Buy a property without a deposit
The term 100% mortgage has been sullied since the credit crunch and mortgage meltdown. These 'no deposit' deals were partly blamed for the crisis, perfectly summing up the irresponsibility of lenders and, some would argue, borrowers.%VIRTUAL-SkimlinksPromo%
But lenders made a sharp exit from the 100% lending market once the crunch hit and the vast majority still won't touch them with a barge pole.
In fact the Treasury announced this week that it is beginning a consultation about whether or not the new regulator, the Financial Policy Committee (FPC), should have the power to cap mortgage loan-to-value ratios, which would mean that lenders would not be allowed to lend more than a specified proportion of the property's value.
Despite all this, one business claims that it can arrange a mortgage for purchasers with no deposit at all. So is 100% lending back, and should we be worried?
The new 100% deal
The deal is being promoted by master broker Promise Solutions, a firm that arranges deals for mortgage advisers – usually when they have borrower clients that have unusual circumstances or needs.
It says it can arrange an unsecured personal loan for the borrower that can be fully used as a deposit. Then you can get a mortgage for the rest of the balance. In other words, you have borrowed 100% of the property, without needing to put down any money of your own upfront.
This loan for the deposit can be up to £50,000 per person, so up to £100,000 for joint applications. It is repaid over a fixed term of 15 years at an interest rate of 14.9% APR.
However, unlimited overpayments are allowed and there are no early repayment charges.
Of course the repayments will be in addition to the mortgage repayments.
If you wanted to get this deal you would need to visit a broker who would in turn refer you to Promise Solutions for the loan, and then deal with you directly to arrange the mortgage.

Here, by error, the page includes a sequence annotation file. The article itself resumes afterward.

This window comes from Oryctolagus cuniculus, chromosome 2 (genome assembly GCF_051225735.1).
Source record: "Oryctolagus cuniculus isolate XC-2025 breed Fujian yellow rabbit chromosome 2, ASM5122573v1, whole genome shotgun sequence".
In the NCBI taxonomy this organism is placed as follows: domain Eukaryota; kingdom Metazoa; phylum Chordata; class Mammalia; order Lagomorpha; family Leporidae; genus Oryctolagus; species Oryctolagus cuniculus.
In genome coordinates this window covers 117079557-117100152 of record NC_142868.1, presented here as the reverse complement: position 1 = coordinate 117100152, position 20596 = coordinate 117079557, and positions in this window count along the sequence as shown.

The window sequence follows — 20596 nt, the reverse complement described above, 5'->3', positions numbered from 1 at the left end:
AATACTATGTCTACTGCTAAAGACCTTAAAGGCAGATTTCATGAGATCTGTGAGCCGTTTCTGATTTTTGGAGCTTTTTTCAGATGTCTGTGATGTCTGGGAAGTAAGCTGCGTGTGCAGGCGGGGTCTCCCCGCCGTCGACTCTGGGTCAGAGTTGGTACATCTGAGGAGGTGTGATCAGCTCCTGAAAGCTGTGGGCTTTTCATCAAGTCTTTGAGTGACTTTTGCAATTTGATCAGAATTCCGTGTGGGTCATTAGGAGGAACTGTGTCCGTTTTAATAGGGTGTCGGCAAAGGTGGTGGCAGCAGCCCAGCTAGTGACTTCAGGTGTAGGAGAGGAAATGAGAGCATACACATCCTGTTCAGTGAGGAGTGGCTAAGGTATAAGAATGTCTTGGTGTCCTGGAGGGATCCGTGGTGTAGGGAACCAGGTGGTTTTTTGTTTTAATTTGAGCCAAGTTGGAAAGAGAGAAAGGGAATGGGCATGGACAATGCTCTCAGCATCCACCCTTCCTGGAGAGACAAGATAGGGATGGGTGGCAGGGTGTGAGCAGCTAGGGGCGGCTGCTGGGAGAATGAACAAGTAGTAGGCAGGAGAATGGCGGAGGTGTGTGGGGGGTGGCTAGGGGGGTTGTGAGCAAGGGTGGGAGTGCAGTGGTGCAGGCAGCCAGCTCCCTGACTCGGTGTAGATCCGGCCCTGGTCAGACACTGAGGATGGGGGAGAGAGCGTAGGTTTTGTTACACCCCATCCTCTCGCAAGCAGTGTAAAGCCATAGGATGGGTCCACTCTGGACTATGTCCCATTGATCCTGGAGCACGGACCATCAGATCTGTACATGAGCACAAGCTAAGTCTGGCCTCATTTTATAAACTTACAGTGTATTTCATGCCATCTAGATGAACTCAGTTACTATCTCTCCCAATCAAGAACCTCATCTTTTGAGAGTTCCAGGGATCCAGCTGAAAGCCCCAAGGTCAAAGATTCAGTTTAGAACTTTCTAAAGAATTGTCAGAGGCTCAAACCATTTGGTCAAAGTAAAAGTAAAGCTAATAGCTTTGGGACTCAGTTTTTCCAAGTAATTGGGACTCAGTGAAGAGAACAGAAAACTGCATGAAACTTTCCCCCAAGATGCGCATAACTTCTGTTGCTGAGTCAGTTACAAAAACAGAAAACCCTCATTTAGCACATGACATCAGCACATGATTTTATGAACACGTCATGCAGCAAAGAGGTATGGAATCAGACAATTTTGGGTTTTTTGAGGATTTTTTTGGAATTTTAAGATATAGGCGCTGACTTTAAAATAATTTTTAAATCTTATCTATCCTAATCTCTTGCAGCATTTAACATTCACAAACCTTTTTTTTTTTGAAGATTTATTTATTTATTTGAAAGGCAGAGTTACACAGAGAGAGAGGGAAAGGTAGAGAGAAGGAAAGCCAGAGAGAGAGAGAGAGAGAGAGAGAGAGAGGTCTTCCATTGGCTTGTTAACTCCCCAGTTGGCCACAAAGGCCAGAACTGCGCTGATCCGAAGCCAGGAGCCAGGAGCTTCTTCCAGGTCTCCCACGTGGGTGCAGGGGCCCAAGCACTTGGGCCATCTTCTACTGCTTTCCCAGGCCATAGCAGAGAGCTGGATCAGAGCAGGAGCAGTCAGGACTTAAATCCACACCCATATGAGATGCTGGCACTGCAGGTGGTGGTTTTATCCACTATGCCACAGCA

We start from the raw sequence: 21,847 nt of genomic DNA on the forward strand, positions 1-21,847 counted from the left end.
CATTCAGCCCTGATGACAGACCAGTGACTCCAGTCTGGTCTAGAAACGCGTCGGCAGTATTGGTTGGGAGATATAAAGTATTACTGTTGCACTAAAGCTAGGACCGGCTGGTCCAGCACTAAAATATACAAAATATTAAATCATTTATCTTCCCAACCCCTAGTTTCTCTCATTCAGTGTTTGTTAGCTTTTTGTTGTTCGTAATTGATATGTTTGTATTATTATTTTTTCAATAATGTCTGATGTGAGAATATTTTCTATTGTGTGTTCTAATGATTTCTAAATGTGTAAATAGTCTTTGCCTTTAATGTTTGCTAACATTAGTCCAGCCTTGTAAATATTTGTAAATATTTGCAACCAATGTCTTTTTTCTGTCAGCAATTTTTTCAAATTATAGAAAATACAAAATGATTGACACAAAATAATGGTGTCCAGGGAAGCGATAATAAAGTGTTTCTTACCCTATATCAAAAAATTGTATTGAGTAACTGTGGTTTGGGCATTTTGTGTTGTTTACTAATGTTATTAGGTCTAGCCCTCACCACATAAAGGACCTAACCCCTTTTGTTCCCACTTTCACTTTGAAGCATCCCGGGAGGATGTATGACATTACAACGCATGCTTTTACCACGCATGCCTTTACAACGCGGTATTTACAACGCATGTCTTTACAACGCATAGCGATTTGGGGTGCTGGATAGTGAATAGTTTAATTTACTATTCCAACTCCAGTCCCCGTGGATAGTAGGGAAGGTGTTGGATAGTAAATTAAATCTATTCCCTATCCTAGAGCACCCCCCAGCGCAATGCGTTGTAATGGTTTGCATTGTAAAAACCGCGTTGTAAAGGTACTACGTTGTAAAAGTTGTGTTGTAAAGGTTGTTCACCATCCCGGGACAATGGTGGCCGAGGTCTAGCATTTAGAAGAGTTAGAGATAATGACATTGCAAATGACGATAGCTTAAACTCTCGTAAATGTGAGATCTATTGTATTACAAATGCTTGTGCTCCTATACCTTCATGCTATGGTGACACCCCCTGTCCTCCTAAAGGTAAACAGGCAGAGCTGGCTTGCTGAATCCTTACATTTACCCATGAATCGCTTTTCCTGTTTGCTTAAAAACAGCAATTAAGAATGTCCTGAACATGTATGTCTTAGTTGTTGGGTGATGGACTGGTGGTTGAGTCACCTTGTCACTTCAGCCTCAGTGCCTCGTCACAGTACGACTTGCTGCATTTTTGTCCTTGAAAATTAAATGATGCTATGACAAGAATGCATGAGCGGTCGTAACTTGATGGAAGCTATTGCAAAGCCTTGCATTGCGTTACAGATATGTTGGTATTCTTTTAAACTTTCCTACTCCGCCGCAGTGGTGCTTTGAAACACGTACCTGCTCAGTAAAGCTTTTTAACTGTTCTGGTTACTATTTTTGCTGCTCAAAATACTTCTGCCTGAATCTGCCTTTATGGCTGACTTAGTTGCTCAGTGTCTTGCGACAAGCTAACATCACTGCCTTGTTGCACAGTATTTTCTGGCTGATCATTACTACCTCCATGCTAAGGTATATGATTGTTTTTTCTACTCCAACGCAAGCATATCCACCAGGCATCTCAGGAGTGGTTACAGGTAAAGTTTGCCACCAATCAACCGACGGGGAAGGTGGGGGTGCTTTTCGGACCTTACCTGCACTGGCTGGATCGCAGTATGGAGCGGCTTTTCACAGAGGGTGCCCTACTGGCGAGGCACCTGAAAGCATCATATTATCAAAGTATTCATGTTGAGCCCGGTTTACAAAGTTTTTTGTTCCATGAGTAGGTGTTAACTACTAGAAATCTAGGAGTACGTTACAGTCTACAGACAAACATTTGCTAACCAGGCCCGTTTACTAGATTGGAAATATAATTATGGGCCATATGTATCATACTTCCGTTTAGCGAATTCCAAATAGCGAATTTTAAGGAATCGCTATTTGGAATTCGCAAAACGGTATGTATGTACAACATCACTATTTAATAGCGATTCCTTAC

Is it any good?
That depends on your perspective. If you want to buy a home, you have an impeccable credit record, can afford the mortgage and loan comfortably, but have no deposit (or equity in your current property), this deal allows you to borrow the deposit and effectively access 100% lending in order to buy.
This could get you onto the housing ladder more quickly than saving for a deposit, or it might be helpful for second steppers with little or no equity in their homes.
Of course, you will face two sets of repayments, on the loan and the mortgage, so you would need to be very confident you could meet both, not just now but when interest rates eventually rise too.
This begs the question; if you can afford a mortgage plus extra repayments on a loan charged at 14.9%, can't you afford to save a deposit? Or if you are in negative equity, overpay your existing mortgage?
Of course, this deal will service a small niche of genuinely creditworthy borrowers who need to buy or move right now. It isn't targeted at the mass market and therefore shouldn't be used as a shortcut to owning your own home, simply because you would rather not wait until you have saved a deposit.
Remember that if you borrow all of the purchase price of your home you have absolutely no protection against negative equity – not a position that most borrowers would relish.
Is it a one-off?
In fact, it is already possible to borrow 100% of a property's value by borrowing the deposit and then taking a mortgage for the remainder, but many of the deals available have been limited to the new-build sector, and you are usually restricted to buying a property from a particular homebuilder.
The only market-wide 100% mortgage launched since the credit crunch is from Aldermore Mortgages. Its Family Guarantee Mortgage comprises a 75% mortgage combined with up to a 25% secured loan, guaranteed by the borrower's parents, step-parents or grandparents.
Realistically, it's still extremely difficult to borrow 100% of a property's value, for good reason. A much better idea is to save up 5% and then you will at least get access to a handful of mortgages. These include Lloyds TSB's Lend a Hand Mortgage, another take on a guarantor deal, where the borrower's parent is required to set aside some savings as collateral against the mortgage.
Or better still, wait until you have saved 10%, or even more, and choose from a much wider range of deals, charged at cheaper rates, and give yourself an equity buffer. It's a whole lot safer.
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